This difference between thick and thin films is something we also noticed in other testing, where 3 mil films of oil (about the thickness of a sheet of paper) were drawn down on top of acrylic gesso. In the example we show (Image 3) of an alkali-refined linseed oil, cast in 2014 and later kept pinned to a wall in an office, the very thin area has just the slightest tint of color, while the oil that spread and gathered off to the right side, culminating in a 9 mil area towards the top, took on an increasingly amber tone. Whether the drops of oil on the slides will develop along similar lines over the next 4-5 years remains to be seen.

Image 3: Three mil drawdown cast in 2014 of alkali-refined linseed oil on top of GOLDEN Acrylic Gesso. Maintained on office wall exposed to mix of both fluorescent and indirect window light.

This dichotomy between thin and thicker films of oil makes it problematic to hang too much weight on examples of yellowing where the oil has pooled and formed a solid mass, like one can sometimes find around the neck of an old tube of paint. While these can be dramatic and raise alarm, it is also true that it is never advisable to use oil in this way. Even in glazing, where mediums start to play a dominant role, the applications should always be kept as thin and lean as possible to limit any yellowing. This also holds true when working with thickened oil or alkyd-based impasto and extender mediums, where it can be tempting to create thick translucent textures that can unfortunately yellow dramatically and irreversibly over time.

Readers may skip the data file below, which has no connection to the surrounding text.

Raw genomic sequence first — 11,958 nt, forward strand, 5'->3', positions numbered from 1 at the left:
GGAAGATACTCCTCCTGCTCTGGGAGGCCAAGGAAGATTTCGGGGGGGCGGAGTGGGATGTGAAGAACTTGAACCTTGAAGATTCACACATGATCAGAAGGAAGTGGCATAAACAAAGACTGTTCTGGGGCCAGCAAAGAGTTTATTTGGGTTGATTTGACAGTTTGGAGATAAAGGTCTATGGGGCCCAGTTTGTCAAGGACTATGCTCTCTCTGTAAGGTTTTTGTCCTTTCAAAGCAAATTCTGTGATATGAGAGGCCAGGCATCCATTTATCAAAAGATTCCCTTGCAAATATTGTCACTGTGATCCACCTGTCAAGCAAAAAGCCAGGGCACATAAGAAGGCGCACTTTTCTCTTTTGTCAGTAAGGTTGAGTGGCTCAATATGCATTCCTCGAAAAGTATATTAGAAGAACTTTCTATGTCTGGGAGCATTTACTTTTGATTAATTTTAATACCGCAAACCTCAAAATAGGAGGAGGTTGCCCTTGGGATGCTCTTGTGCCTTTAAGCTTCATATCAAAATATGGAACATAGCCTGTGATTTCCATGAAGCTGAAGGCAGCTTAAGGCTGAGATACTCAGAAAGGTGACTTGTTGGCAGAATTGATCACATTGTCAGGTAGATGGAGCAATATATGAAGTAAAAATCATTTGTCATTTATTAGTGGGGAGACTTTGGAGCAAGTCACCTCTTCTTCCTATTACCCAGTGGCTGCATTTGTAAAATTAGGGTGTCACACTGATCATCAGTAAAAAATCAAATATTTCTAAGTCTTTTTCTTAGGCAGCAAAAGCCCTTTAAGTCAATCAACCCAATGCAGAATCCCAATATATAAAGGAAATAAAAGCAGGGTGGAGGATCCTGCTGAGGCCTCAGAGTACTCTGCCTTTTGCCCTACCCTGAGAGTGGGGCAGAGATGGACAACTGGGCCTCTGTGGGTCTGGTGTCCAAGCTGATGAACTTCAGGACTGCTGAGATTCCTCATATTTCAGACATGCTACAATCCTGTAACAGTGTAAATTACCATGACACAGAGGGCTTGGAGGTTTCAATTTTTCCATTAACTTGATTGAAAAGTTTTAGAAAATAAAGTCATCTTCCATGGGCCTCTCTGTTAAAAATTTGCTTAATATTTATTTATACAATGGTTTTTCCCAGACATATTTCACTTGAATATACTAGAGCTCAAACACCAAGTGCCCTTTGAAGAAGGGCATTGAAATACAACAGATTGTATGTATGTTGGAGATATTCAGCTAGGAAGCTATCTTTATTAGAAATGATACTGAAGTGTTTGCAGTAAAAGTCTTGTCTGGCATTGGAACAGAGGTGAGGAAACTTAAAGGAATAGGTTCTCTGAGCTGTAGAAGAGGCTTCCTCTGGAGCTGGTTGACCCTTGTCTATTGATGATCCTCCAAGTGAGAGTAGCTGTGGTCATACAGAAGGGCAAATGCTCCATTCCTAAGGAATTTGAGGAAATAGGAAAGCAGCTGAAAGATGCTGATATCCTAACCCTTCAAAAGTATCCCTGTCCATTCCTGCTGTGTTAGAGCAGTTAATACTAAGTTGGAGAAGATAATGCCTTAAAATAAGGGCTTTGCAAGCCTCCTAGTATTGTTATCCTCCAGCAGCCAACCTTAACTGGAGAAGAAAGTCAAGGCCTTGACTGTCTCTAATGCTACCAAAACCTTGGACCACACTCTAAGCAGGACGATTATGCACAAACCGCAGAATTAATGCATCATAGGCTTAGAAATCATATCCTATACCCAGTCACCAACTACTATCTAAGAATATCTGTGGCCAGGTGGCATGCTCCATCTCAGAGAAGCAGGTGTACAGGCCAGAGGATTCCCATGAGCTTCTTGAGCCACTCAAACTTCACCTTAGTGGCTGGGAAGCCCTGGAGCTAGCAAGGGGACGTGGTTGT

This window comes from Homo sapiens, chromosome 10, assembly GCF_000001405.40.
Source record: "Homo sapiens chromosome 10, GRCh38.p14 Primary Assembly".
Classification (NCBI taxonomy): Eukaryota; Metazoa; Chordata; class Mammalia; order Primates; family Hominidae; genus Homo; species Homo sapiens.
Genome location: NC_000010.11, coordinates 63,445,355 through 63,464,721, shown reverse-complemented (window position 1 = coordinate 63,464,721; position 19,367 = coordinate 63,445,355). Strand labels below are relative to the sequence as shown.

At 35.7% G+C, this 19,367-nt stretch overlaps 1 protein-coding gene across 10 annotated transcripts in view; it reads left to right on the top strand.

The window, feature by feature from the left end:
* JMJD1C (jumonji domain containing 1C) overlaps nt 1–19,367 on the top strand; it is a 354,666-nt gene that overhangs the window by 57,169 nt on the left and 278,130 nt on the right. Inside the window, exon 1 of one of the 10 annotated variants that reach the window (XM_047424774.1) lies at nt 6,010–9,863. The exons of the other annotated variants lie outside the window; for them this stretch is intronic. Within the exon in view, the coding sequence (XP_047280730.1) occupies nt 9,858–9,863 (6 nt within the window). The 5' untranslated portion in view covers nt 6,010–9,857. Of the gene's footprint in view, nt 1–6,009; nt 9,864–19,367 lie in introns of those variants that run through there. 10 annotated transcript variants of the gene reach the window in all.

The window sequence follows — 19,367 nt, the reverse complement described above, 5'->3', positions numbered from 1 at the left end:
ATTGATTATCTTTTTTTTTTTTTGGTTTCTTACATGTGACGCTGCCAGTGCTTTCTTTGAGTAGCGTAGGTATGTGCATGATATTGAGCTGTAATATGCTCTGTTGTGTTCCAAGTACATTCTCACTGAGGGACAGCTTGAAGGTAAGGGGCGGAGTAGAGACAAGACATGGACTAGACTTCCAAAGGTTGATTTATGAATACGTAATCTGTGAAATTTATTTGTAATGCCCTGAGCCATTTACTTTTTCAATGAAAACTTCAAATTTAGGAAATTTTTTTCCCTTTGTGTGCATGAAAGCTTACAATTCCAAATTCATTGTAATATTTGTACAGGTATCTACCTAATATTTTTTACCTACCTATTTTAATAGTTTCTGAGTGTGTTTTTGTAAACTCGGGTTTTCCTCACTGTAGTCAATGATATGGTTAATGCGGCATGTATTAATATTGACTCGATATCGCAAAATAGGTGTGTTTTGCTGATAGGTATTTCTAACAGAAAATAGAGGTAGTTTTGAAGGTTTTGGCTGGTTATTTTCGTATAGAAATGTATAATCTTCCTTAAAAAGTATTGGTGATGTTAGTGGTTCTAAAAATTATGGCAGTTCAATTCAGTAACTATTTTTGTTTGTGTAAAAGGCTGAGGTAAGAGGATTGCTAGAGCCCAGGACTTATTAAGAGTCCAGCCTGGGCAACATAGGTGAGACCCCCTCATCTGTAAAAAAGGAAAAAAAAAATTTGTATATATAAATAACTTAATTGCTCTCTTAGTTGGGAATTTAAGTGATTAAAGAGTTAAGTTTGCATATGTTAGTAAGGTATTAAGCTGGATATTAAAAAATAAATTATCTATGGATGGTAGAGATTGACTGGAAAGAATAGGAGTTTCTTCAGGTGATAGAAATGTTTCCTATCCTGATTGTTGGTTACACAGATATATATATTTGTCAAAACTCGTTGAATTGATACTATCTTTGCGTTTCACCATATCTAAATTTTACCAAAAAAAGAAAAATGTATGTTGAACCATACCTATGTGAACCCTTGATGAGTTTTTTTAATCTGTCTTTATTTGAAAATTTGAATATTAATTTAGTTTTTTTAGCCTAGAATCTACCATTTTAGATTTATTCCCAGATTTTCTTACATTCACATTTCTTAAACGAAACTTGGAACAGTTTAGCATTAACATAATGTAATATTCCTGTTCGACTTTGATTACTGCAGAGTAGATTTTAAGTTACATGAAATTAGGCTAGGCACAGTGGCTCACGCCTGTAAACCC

From Oils to Paint